WelCom News
A newspaper for the Wellington and Palmerston North Catholic Dioceses

The universe story a challenge for the church

Cecily McNeill

Christians need to look beyond the Christian story for ways to address the issue of depleting oil supplies and climate change which will radically change the way we live in the next decades.

Marist Fr Peter Healy who runs seminars on ecological spirituality with Sr Noelene Landrigan rsj, says human history is coming to the end of a phase which some call ‘the petroleum interval’.

In the last 100 years, western economies have driven the whole agricultural industrial system on oil, so that we are actually eating oil – our food is packaged in petroleum products and oil is used to grow food, and transport it. Even the pens we use, the computers, chairs, clothes – they are all plastic or at least synthetic.

‘It’s been a highly extractive, almost plunderous period on the planet.’

The process of extracting oil and then burning it to make gas which then rises to thicken the ‘greenhouse layer’, has made the planet into a hothouse particularly over the last 80 years.

Once the supply of oil peaks, as it did in Texas in the 1980s, it declines quite quickly. Middle East oil specialists say the supply of oil from this region will peak in six or seven years and will then start to run out fast.

There is the probability then of more resource wars like the one which began with the American invasion of Iraq.

‘We’re in for some wake-up calls very soon. In the next decade the world will have to completely change the way it operates.’

Peter says we seem to have lost our proper sense of what it is to be a human community on planet earth and our theology, which has been of a transcendent and heavenly kind, has not helped.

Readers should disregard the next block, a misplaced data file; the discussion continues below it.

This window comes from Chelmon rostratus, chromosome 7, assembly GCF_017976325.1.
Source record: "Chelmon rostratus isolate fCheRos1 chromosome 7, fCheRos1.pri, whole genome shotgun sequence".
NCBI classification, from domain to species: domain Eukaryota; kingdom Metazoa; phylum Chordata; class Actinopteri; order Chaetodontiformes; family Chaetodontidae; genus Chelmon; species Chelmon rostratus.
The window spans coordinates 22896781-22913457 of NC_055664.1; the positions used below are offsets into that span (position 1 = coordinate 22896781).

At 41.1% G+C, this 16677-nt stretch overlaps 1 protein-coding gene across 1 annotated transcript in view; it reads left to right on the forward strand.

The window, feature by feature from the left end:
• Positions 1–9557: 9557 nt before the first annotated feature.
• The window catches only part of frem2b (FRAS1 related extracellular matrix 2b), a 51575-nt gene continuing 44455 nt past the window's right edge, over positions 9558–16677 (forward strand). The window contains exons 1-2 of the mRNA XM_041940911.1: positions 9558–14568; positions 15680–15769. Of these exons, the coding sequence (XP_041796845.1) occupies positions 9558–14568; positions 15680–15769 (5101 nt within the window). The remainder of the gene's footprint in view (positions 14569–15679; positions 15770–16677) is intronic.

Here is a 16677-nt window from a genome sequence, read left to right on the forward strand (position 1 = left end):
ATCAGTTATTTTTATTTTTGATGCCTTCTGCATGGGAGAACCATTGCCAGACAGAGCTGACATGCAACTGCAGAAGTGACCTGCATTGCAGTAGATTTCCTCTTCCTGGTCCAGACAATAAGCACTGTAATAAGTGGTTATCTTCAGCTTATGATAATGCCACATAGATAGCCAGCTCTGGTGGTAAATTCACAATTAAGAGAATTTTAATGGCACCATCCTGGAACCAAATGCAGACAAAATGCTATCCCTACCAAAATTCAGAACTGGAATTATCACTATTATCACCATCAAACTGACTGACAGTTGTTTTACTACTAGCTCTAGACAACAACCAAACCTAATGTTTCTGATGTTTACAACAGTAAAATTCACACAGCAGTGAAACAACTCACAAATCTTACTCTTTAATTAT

‘We don’t have an adequate earth theology. If we did the christian community would be leading in the matters of how to live in tune with our planet home.’

What guidance there is in the Christian story needs to be seen in a much larger context. ‘I don’t think the Christian community really knows what to do [or] is saying anything more profound than any other community.’

One of the challenges for us all is in knowing how to remain hopeful in the midst of some gloomy future scenarios.

The seminars which Peter Healy and Noelene Landrigan run look beyond the Christian story into the universe story which began about 13.7 billion years ago.

‘What we do is tell the universe story – we look at life on the planet in its largest context. We are here as humans on this planet with all the other diversity of life and we are here as a result of an enormously awesome, long and deep story called the universe story.

This new context helps people to see that we’re here as the result of a process and as participants in something which is profoundly sacred.

‘One of the lovely flow-on effects that comes from looking at the universe story, the earth story and the human story is the very easy connection between that story and what we need to do – all the questions about sustainability have an easy flow out of that story. You suddenly see your place.

‘When the christian story finds its place within the larger story of the cosmos we will find our place in the larger scheme of things and we will know what to do for the troubles of the world. That’s the challenge for the christian community. There’s a challenge for reframing Christology too.’